Thursday, December 18, 2014

The Princess Spy by Melanie Dickerson--Book Review

The Princess Spy by Melanie Dickerson follows the story of Margaretha and Colin in this historical retelling of the and the Frog fairy tale. Margaretha has been courted by man suitors, but none have been her idea of "true love." When Lord Claybrook arrives to court her, she thinks he could be the one until Colin, the son of an Earl from England, arrives and reveals to her of Lord Claybrook's shady past and dirty crimes, which include murder. Lord Claybrook takes Margaretha's castle under siege and it's up to her and her new friend, Colin, to save her family, her castle, and herself.

The story line itself was intriguing and full of excitement. There's lots of sneaking around and spying, hence the name, as well as running for one's life. Of Melanie Dickerson's other fairy-tale retellings, The Princess Spy might be the most action-packed (it's been a while since I read the others and I haven't read all of them yet).

The characters are more developed than the actual fairy tale characters, which is not a surprise. I like Margaretha for her courage and strength in the face of adversity. I think it was a strong character point to have in such a story. However, I didn't feel this story was anything like the Princess and the Frog. There are a few elements that reference the story, but overall, it stands on its own as a story and doesn't link to the original fairy tale at all. This was a slight disappointment, but the story was decent enough that I didn't mind too much.

Some parts of the book felt too easy. Events fell into place with little or not effort for it to all work out in the end. There were moments that felt awkward as well and I stared at the words on the page with perplexity. Did that character really just say that? There's a lot of talk about God, which is not a surprise either since it comes from Zondervan Publishing. The characters are driven by promises and hopes in God.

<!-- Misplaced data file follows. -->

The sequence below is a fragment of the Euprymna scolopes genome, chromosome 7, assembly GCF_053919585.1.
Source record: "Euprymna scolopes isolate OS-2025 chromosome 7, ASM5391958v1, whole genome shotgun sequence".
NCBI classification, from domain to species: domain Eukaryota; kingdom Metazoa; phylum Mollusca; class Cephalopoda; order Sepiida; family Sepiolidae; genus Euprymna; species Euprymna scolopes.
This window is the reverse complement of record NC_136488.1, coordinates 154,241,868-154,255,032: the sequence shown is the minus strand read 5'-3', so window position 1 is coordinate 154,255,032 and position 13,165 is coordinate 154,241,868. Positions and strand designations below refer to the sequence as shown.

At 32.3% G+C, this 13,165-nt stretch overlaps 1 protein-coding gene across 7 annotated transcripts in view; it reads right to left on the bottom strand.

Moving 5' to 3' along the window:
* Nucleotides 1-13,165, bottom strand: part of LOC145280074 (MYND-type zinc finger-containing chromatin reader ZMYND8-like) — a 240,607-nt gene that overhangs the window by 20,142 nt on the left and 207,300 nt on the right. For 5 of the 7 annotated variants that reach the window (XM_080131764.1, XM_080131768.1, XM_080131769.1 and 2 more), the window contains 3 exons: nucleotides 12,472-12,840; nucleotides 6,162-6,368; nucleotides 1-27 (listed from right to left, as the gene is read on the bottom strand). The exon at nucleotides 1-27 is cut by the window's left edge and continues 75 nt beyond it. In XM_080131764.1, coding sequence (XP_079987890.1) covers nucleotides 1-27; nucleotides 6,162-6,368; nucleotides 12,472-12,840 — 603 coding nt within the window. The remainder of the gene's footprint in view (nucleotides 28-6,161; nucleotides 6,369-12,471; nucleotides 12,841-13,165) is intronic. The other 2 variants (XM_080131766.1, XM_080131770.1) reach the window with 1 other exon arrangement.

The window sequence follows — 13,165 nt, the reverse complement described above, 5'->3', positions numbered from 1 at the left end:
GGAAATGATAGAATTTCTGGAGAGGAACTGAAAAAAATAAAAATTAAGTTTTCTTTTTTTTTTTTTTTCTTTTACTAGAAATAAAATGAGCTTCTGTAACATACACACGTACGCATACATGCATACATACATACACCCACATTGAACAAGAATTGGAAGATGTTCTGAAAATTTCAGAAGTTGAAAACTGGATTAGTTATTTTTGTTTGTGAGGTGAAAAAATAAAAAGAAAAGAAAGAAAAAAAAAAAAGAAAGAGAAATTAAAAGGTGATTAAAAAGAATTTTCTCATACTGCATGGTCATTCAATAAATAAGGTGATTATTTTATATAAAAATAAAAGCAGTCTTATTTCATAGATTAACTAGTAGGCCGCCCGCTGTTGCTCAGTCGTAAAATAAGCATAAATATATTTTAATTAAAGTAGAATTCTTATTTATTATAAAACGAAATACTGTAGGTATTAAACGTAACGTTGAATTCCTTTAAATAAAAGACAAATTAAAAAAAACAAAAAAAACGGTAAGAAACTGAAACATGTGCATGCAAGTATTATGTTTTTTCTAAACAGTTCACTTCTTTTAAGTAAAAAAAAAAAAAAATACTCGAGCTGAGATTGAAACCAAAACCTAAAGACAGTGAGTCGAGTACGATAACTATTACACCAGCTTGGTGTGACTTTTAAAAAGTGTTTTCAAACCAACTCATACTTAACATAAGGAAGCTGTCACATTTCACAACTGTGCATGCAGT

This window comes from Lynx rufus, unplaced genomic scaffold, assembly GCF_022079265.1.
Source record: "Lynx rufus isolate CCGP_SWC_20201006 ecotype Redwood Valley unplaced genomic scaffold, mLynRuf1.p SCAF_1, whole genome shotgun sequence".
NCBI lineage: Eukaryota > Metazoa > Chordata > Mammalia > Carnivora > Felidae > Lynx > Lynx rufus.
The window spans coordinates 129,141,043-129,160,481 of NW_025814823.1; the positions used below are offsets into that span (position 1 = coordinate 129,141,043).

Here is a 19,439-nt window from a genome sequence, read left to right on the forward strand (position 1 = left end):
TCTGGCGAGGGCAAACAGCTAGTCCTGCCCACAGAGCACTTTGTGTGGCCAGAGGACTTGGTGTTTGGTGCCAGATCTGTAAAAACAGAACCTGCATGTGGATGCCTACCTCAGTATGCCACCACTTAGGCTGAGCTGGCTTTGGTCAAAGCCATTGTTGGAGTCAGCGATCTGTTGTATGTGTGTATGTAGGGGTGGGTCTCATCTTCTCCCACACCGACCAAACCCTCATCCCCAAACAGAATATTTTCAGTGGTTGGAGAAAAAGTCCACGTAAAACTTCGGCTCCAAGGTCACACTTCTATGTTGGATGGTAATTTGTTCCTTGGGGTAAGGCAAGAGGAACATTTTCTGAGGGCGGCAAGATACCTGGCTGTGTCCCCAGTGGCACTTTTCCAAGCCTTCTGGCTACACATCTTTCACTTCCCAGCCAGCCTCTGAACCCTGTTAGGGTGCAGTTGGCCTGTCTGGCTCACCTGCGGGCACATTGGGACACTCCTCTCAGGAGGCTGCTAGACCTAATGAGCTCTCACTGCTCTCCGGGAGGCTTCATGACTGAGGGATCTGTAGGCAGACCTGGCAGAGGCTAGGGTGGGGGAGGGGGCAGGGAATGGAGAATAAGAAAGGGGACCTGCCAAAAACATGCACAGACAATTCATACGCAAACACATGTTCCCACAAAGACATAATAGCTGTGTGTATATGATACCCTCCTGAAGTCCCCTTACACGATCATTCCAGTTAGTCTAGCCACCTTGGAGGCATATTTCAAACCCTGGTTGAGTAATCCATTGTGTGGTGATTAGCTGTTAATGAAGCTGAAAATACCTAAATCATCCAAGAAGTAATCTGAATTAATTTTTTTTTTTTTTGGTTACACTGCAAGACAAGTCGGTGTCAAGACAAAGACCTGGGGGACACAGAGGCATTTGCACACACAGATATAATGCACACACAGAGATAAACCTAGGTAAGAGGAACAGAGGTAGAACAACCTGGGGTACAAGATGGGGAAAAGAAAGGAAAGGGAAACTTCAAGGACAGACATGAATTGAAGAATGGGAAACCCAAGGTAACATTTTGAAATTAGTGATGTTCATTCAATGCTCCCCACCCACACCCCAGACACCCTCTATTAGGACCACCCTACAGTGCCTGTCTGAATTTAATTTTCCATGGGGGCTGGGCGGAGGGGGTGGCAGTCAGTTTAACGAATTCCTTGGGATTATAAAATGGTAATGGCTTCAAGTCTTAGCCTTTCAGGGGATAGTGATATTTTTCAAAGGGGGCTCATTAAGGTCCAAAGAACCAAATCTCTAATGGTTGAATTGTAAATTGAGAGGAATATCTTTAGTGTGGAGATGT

Overall, the story was exciting and the characters were tolerable. I would suggest this to an audience looking for a light, romantic read that has more action yet isn't too deep or noteworthy. It was fun and enjoyable and would work for any pre-teen or older audience.

I personally look forward to reading the other retelling I missed and any for the future, especially since she's noted to be writing one about Rapunzel! :)

-Jaime

Disclosure of Material Connection: I received this book free from the publisher through the BookLook Bloggers book review bloggers program. I was not required to write a positive review. The opinions I have expressed are my own. I am disclosing this in accordance with the Federal Trade Commission’s 16 CFR, Part 255 : “Guides Concerning the Use of Endorsements and Testimonials in Advertising.”

2 comments:

  1. I too enjoy these books although I have found the Dickerson fairy tale novels to be somewhat predictable. Your review just convinced me to try out this latest book, although I am sad to hear that the Frog Prince part of it doesn't really come into play at all. :(

    If you like fairy tale retellings I recommend the Timeless Fairy Tale books by K.M. Shea - they are similar to Dickerson books in that they are clean but the plots aren't so predictable and I find the side characters especially have more depth to them than what Dickerson's characters typically have.

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    1. Thank you :) I hope you enjoy the story at least.

      I found it would have been quite difficult to write a realistic, historical story with the "frog" aspect. But she tried.

      Thanks for the recommendation. I will have to look into them. :)

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